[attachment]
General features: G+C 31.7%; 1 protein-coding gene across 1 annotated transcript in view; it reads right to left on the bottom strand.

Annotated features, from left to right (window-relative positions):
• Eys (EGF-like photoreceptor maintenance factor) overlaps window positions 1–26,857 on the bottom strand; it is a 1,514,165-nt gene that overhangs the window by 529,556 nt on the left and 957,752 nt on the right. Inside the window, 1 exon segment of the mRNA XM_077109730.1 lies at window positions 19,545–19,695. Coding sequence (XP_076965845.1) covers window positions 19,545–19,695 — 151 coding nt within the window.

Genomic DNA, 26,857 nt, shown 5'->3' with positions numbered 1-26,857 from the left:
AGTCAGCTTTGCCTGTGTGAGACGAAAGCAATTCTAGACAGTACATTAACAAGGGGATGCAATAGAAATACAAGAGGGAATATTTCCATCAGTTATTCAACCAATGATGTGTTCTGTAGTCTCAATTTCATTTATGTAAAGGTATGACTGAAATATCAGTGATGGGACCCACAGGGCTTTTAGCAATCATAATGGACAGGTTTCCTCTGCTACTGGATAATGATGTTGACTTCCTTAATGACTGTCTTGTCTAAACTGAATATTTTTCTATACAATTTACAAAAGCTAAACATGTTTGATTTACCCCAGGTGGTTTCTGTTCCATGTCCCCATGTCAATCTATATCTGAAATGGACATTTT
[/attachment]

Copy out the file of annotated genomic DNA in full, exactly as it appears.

General features: G+C 31.7%; 1 protein-coding gene across 1 annotated transcript in view; it reads right to left on the bottom strand.

Annotated features, from left to right (window-relative positions):
• Eys (EGF-like photoreceptor maintenance factor) overlaps window positions 1–26,857 on the bottom strand; it is a 1,514,165-nt gene that overhangs the window by 529,556 nt on the left and 957,752 nt on the right. Inside the window, 1 exon segment of the mRNA XM_077109730.1 lies at window positions 19,545–19,695. Coding sequence (XP_076965845.1) covers window positions 19,545–19,695 — 151 coding nt within the window.

Genomic DNA, 26,857 nt, shown 5'->3' with positions numbered 1-26,857 from the left:
AGTCAGCTTTGCCTGTGTGAGACGAAAGCAATTCTAGACAGTACATTAACAAGGGGATGCAATAGAAATACAAGAGGGAATATTTCCATCAGTTATTCAACCAATGATGTGTTCTGTAGTCTCAATTTCATTTATGTAAAGGTATGACTGAAATATCAGTGATGGGACCCACAGGGCTTTTAGCAATCATAATGGACAGGTTTCCTCTGCTACTGGATAATGATGTTGACTTCCTTAATGACTGTCTTGTCTAAACTGAATATTTTTCTATACAATTTACAAAAGCTAAACATGTTTGATTTACCCCAGGTGGTTTCTGTTCCATGTCCCCATGTCAATCTATATCTGAAATGGACATTTT